Learn the American accent with The Office!

Jun 5, 2020

Learn the American accent with The Office!

6/5/2020

The employees at Dunder Mifflin might have been lousy at selling paper, but they were experts at the American accent! Listen closely and take notes - this video will cover all areas of American English pronunciation. The transcript of the video is below.

 

Learn the American accent with The Office! This is an in-depth analysis of a scripted conversation from the American TV show The Office. Take notes as you watch - I'll discuss all areas of American English pronunciation and vocabulary. This is a great way to study the American accent! from u/Julie_Cunningham

(Video Transcript)

Script:

What’s wrong Michael?

 

I got gum in my hair.

 

You do.

 

This...just...stinks. Don’t touch it - please, don’t touch it!

 

You’ve got a ton of dandruff.

 

Ok. Let me be.

 

How’d you get gum in your hair?

 

I was walking in, and I noticed something shiny under Stanley’s car, and I got under to see what it was, and I messed up my hair. All for a stupid piece of tinfoil!

 

But, best case scenario, you thought it was a quarter.

 

Kill me. Right now.

 

We have peanut butter in the kitchen.

 

I don’t feel like peanut butter. Get me an ice cream sandwich!

 

Nope, not for you, it’s for your hair. And it is 9 a.m.



Analysis:

 

Hi everyone. In this video, I’ll complete an in-depth analysis of a scripted conversation from the TV show The Office

 

A great way to improve your English pronunciation and listening skills is with a sentence analysis exercise. In this video, I’ll play a short clip of a scripted conversation from the show The Office. Then I’ll complete an in-depth analysis of the pronunciation and vocabulary. Listen along and take notes as I go - I’ll be discussing all areas of American English pronunciation, from pronunciation of vowels and consonants, to syllable and word stress, linking between words, and vocabulary.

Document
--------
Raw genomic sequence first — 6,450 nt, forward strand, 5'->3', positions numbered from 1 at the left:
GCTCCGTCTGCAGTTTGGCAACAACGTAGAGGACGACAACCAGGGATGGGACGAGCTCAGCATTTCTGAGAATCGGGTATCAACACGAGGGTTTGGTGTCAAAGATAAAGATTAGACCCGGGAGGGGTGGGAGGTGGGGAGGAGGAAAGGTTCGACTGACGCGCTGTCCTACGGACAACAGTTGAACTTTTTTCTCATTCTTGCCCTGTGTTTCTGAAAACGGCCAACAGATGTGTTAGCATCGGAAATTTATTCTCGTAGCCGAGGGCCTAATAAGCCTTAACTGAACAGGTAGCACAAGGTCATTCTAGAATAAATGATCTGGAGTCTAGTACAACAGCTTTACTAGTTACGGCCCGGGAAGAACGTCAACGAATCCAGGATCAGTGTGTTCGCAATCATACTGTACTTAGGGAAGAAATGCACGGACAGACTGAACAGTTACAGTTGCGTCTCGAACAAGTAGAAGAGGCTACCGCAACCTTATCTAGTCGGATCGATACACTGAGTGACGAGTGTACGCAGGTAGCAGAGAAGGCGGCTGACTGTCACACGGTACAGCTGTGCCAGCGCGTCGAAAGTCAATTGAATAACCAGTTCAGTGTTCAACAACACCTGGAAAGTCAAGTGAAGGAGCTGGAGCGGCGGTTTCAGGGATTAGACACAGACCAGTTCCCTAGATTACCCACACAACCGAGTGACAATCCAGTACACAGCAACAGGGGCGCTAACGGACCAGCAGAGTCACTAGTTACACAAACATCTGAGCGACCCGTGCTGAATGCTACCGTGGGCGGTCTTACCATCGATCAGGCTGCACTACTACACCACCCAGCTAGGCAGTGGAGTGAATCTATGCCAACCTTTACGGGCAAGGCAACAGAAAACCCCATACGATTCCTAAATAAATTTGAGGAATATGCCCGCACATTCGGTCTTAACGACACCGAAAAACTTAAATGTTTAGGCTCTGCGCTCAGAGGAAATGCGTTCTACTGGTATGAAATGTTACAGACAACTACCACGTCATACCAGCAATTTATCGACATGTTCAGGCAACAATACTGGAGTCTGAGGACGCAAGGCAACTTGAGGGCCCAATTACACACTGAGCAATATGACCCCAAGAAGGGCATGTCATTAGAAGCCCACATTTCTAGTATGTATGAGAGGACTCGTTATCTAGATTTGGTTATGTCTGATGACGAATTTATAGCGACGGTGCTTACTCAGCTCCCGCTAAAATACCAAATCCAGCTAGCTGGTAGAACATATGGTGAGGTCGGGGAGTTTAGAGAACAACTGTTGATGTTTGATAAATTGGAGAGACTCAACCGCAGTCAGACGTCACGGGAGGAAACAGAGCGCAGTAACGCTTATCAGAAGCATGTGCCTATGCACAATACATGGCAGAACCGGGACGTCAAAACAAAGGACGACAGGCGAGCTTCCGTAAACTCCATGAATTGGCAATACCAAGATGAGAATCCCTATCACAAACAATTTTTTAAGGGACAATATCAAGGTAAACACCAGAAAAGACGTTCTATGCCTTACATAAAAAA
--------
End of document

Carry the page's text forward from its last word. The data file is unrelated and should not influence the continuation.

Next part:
First, you’ll hear the conversation in its entirety, then I’ll complete the analysis.

 

First, the conversation. 

 

Now for the analysis.



What’s wrong Michael?

What’s wrong, Michael? This question has two intonation patterns, a downward intonation pattern for the first part, What’s wrong. What’s wrong? Wrong goes down at the end because the first part of the question is a WH question - questions that begin with WH words, like what, where, and why. And then she adds in a second part to the question - she says his name, Michael, as a way to check or confirm with Michael that she wants to know how he is feeling. This type of checking or confirmation question has upward intonation.

 

I got gum in my hair.

I got gum in my hair. I hear gum and hair as the words with the most stress, and gum has the most. He uses a stop T in got because the next word, gum, begins with a stop consonant the G sound. Got gum. Got gum. Then he links the m in gum to the next word, in. Gummin, gummin

 

You do.

You do. Her intonation has a rise/fall pattern on do, do. And to me, it sounds like she is confirming what Michael just said, but she’s doing so to be a little sarcastic.



This...just...stinks. Don’t touch it - please, don’t touch it!

So he says. This….just...stinks. He pauses between the words to add dramatic effect (and the character Michael is an overly dramatic character in the show). He gives each word equal stress - this...just...stinks, again, for dramatic effect. He uses a true T at the end of just. Normally, it is very common to drop the final t in just when it’s in a sentence, but here, Michael says each word individually and he adds emphasis to each word, so he uses a true T.  

 

Don’t touch it. The T in don’t is a stop T because the next word is touch, and that begins with a stop consonant. He uses a stop T in it - this is the speaker’s choice to use a stop T or a true T at the end of a sentence.

 

In the next part of the sentence - please don’t touch it - he uses a stop T in don’t but a true T in it. Don’t touch it. Probably for emphasis. He could have used a Stop T in it - again, this is the speaker's choice which type of T to use when it comes at the end of a sentence.

 

You’ve got a ton of dandruff.